“Miss  Ray Maskell, the well-known child actress from America, commenced a short tour on the 11th November in her impersonation of little Lord Fauntleroy”

The short tour took her to the Theatre Royal and Opera House, Bournemouth and the Theatre Royal, Ryde, Isle of Wight amongst other places. Her reviews were positive;

“The principal character being sustained by Miss Ray Maskell who has just returned from America, having delighted the theatre-going public there by her splendid impersonation of the title role”  Portsmouth Evening News, Dec 1 1892

“Miss Ray Maskell showed much ability as Cedric Errol” The Era Dec 3, 1892.

Straight after her Fauntleroy tour, Ray was engaged to play Little Red Riding Hood in the 1892 Christmas pantomime at the Theatre Royal, Manchester.  It is my theory that thereafter none of the family returned to the USA and remained in the UK to try their luck on the British stage. And that is how I believe my great-grandfather Larry ended up here.  As for Ray, like many a child star she never quite maintained the momentum into adulthood, and her short but colourful career was over by the time she reached her thirties.  She died in Battersea in 1925 in her mid-forties, with not even a mention in The Era. I will return to her adventures on and off the stage in later blog posts as there is plenty more to say.

From The Guardian, Family life: Grandma’s theatrical calling card

Snapshot: Grandma in her theatrical glamour

Molly O'Day

This photograph shows my grandmother’s theatrical calling card from the 1920s, when Norah Ada Beatrice Levy became the cheerfully named Molly O’Day. With fashionable, flapper finger-waves in her hair and a fur collar framing her face, she was a coy soubrette. Born in Camberwell, south London, in 1908, she was the only surviving daughter of two music hall artistes.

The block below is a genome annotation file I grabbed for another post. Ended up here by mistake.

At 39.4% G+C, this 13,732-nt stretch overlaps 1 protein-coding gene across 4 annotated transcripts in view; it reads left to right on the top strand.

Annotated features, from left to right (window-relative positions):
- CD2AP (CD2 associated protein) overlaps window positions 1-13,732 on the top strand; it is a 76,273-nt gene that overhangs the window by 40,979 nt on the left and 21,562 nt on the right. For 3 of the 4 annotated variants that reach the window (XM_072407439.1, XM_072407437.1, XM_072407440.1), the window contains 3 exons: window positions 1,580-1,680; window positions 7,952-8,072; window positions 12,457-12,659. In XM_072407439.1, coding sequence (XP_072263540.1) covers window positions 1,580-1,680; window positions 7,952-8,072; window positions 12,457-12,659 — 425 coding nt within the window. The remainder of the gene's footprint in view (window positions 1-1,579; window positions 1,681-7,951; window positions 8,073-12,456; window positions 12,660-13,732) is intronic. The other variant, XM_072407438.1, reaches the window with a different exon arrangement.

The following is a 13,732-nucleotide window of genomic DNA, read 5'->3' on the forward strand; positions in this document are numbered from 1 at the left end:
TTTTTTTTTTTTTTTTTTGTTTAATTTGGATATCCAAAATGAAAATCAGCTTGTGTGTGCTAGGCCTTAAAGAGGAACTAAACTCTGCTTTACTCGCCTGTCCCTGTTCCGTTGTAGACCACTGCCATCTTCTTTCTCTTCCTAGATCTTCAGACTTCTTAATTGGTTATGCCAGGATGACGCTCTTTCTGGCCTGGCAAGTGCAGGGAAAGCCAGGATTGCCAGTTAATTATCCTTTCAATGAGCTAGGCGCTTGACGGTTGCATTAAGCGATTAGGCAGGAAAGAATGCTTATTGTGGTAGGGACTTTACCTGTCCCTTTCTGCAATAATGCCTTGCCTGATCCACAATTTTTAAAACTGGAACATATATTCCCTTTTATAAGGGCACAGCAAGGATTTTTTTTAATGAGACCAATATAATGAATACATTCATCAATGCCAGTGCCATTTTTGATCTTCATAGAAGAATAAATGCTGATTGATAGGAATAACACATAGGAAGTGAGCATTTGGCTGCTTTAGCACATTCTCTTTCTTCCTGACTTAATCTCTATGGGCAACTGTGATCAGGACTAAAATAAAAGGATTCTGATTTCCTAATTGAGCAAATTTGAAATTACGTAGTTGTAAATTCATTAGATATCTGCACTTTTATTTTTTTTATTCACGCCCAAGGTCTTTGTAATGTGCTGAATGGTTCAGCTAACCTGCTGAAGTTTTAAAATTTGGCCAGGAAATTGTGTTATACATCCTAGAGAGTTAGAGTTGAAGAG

At 18, Norah ignored the plaintive cry of many a theatrical parent not to follow a career on the stage. She had benefited from the largesse of my very successful music hall great aunt, Miss Daisy Dormer, and been privately educated. Norah succeeded academically and was an accomplished pianist and singer. She was due to study at Girton college, Cambridge – an unusual story of social mobility for a girl whose own mother had been a Portsmouth docker’s daughter.

In the summer before she was due to “go up”, so family legend has it, she took a holiday job at Harrods. One lunchtime, flicking though her parents’ copy of The Stage, she saw a call for chorus girls at the Palladium. The roar of the crowd and the smell of the greasepaint was too strong – she skipped off to the audition and it was goodbye to Girton.

Her parents’ fears of the precarious nature of a life on the stage were well founded. They had struggled to make ends meet in an exhausting touring schedule that took them all over the UK and abroad, never quite making their way to the top of the bill. Norah dreamed big, yet after the euphoria of the Palladium she was soon to be found playing panto in Merthyr Tydfil.

By 1937 she was married to an engineer and living in West Sussex, in a house provided by Daisy’s estate. She had three sons, yet her marriage was unhappy, her husband so scarred by his second world war experiences that he took his own life in 1955. I often wonder how she managed in 1950s Britain, where attitudes to both suicide and single parenthood were unforgiving.

As a child, visits to Grandma always involved a musical singalong and she would sit at her piano wrapped in a beautiful embroidered shawl, bashing out the old favourites: My Old Man, Daisy Bell, I’m Henry VIII I Am. My sister and I would sit entranced as her nimble fingers tore across the piano. She died when I was 10 years old but the memories and the melodies linger.

Alison Young

This was published in The Guardian, Saturday 4 June 2016

Link here: http://www.theguardian.com/lifeandstyle/2016/jun/04/family-life-grandma-theatre-england-dan-john-ford-coley-scone-pudding